Moreover, I did my utmost to make the Berlin statesmen understand England's position. I disabused their minds, if unmistakable language could do it, of all doubt as to what would be England's attitude to a violation of Belgian neutrality. If the Germans ever misunderstood me on this point, they have only themselves to thank. From what I said to Bethmann-Hollweg in so many words there ought to have been no doubt in his mind that we should regard an invasion of Belgium as something over which he could not reckon on our neutrality. I also told him that as long as Germany chose to continue her policy of formidable naval development we should lay down two keels to her one. There was absolutely no ambiguity in my conversation with the German Chancellor, and he understood that all I said on these matters represented the view of the British Government. It was of the very essence of my friendly purpose in going to Berlin to be perfectly candid and explicit. This was so because I felt that in no other way could Anglo-German relations be got upon the right footing.

Pacific Germany utterly failed to assert itself, and the Prussian spirit, temporarily gaining the ascendancy, once it had got control, was in a position to speak with the voice of authority; the rest followed naturally, for no other country so rushes after the flag as does Germany. The moment the Government, won over to the militarist point of view, decided to put forward the claim that the Fatherland was in danger, and that a war was necessary, all Germany responded as one man. If the war could have been averted for twenty years I have little doubt peace-loving Germany, the Germany that prizes Right above Might, would have gained final control in Berlin, and the war would not have happened.

Assuming that the Allies win, it does not seem to me they will find it easy to democratize German politics, unless the German people respond. It is impossible to impose government from without. Government must come from within. If the Army and the Navy and the men who made the war lose their prestige, Germany will probably recover herself. How can she better do it than by effectualizing her democracy? In other words, I feel that the real Germany, which has made so profound an impression upon the world by reason of great qualities, will take over the government of Germany when the present regime has been discredited and destroyed.

I cannot help thinking that the present war should bring to a permanent end the system whereby political personages use peoples as pawns on a chessboard. I think secret diplomacy will disappear. Certainly, in the light of Austrian methods leading up to this war—methods that went right back to the days of Metternich—political manipulation beyond the reach of the influence of the people it affects ought to disappear.

And I look for a great democratic advance as the result of the war. For a great democratic advance, and for a great moral advance. Might has sought to establish itself as the supreme law. Right is on the defensive. It is giving us some very fine examples of the best there is in human nature.

The object-lessons should be beneficial. Nobility should be quickened. Our standard should be lifted up. We all were too luxurious. Life on the Continent of America is too luxurious We in London are too luxurious. Berlin was too luxurious. In Paris also people had become luxurious. We shall all be made simpler by this war. We shall be made more frugal, more serious, less cynical, greater. Long years will pass before any one of us ceases to feel the effects of the struggle.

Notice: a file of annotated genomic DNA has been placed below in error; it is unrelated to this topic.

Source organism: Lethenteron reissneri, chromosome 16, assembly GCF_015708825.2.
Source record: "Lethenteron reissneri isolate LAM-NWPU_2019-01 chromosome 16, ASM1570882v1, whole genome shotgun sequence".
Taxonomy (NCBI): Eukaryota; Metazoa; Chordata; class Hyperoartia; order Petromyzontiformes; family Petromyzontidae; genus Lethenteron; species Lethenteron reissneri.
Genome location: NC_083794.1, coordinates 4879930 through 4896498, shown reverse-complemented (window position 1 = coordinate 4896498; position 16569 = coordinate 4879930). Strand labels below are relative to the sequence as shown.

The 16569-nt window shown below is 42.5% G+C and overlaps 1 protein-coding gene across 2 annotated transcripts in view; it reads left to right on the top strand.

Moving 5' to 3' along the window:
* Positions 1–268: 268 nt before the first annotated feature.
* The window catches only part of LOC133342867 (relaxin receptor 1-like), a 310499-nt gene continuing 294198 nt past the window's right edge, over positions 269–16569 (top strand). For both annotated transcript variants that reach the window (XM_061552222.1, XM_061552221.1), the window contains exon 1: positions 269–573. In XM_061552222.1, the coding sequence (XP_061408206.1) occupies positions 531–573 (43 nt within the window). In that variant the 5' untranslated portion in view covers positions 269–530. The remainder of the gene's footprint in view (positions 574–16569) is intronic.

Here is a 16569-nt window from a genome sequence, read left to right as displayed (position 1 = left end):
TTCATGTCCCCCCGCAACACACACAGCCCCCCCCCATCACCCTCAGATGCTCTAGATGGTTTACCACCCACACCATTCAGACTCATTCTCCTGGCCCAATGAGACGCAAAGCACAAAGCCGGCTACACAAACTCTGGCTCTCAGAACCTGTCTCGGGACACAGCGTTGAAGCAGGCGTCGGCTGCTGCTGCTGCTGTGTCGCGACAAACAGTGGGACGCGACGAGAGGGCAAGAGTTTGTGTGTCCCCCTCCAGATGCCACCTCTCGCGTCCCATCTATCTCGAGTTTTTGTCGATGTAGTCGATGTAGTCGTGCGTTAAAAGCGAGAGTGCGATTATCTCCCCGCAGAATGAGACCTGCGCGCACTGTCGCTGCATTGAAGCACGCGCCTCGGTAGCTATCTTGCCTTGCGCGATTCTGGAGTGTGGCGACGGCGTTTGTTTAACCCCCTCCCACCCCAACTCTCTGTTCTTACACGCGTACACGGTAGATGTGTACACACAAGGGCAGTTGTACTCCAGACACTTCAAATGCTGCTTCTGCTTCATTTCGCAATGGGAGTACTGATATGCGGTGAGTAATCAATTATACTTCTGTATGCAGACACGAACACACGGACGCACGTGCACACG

As for democracy, it is democracy's fight—nothing else. The militarist has hurled his system against Europe. It must be broken. When it is broken, a settlement should be possible conserving the political welfare of all the peoples concerned. Freedom for all nationalities is the ideal, and I see no reason why it should not be substantially realized.

When I was in Berlin I was permitted to see a great deal of the way in which they work their military machine. The Kaiser let me see something of the working of the German War Office. Our own Army at this moment is organized upon certain of the great principles of Moltke. The distinctive thing about the German Army I found to be that the administrative work is kept separate from the general staff work, and from command and training. Administrative duties are not laid upon men whose business it ought to be to think out strategical problems and to train soldiers. The general staff officers are free to exercise their professional skill in developing fighting men. This separation of functions I immediately developed in the British Army.

The higher command in the Army I found admirable; the highest command I found dubious. In the higher command reign order, efficiency, science; in the highest command there seems to reign something resembling chaos. The personages of the highest command, of course, are the Kaiser, the heads of the Navy and Army, the Chancellor, and the Minister for Foreign Affairs. Now all these forces are self-assertive, and they are imperfectly co-ordinated. The heads of the Navy and Army have great influence. The Chancellor presumably has great influence. The Minister for Foreign Affairs cannot do without influence. Yet among all these there does not appear to be any intimacy of understanding. They do not co-operate with one another.